[docs] def get_setting(self, name: str): """Return the current value of a setting.""" try: return self._settings[name].get() except Exception as err: _logger.error("in get_setting(%s):", name, exc_info=err) raise
[docs] def get_all_settings(self): """Return ordered settings as a list of dicts.""" # Fetching some settings may fail depending on device state. # Report these values as 'None' and continue fetching other settings. def catch(f): try: return f() except Exception as err: _logger.error("getting %s: %s",, err) return None return {k: catch(v.get) for k, v in self._settings.items()}
[docs] def set_setting(self, name: str, value) -> None: """Set a setting.""" try: self._settings[name].set(value) except Exception as err: _logger.error("in set_setting(%s):", name, exc_info=err) raise
[docs] def describe_setting(self, name: str): """Return ordered setting descriptions as a list of dicts.""" return self._settings[name].describe()
[docs] def describe_settings(self): """Return ordered setting descriptions as a list of dicts.""" return [(k, v.describe()) for (k, v) in self._settings.items()]
[docs] def update_settings(self, incoming, init: bool = False): """Update settings based on dict of settings and values.""" if init: # Assume nothing about state: set everything. my_keys = set(self._settings.keys()) their_keys = set(incoming.keys()) update_keys = my_keys & their_keys if update_keys != my_keys: missing = ", ".join([k for k in my_keys - their_keys]) msg = ( "update_settings init=True but missing keys: %s." % missing ) _logger.debug(msg) raise Exception(msg) else: # Only update changed values. my_keys = set(self._settings.keys()) their_keys = set(incoming.keys()) update_keys = set( key for key in my_keys & their_keys if self.get_setting(key) != incoming[key] ) results = {} # Update values. for key in update_keys: if key not in my_keys or not self._settings[key].set: # Setting not recognised or no set function implemented results[key] = NotImplemented update_keys.remove(key) continue if self._settings[key].readonly(): continue self._settings[key].set(incoming[key]) # Read back values in second loop. for key in update_keys: results[key] = self._settings[key].get() return results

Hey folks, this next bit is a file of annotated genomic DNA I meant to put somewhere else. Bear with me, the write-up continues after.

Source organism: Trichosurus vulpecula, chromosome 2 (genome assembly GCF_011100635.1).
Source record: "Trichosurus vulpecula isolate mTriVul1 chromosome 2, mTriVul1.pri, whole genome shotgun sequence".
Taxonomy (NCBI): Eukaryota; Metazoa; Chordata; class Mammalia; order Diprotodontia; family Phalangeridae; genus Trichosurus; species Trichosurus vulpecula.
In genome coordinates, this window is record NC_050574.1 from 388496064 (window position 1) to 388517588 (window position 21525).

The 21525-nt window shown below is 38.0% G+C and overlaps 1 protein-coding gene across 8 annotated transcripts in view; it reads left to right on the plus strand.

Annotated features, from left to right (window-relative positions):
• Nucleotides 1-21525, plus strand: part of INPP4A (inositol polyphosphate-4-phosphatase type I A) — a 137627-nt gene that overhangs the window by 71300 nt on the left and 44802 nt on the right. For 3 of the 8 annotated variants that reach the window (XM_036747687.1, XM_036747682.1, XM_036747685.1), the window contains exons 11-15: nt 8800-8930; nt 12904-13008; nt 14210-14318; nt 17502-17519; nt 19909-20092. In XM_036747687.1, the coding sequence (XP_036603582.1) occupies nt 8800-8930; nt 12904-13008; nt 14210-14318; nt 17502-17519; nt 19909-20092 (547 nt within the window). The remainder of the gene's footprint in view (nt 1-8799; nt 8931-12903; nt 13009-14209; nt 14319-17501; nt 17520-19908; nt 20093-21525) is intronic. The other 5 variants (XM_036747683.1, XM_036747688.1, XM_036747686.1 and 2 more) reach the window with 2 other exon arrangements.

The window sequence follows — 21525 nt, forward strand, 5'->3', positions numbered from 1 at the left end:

[docs]def keep_acquiring(func): """Wrapper to preserve acquiring state of data capture devices.""" def wrapper(self, *args, **kwargs): if self._acquiring: self.abort() result = func(self, *args, **kwargs) self._do_enable() else: result = func(self, *args, **kwargs) return result return wrapper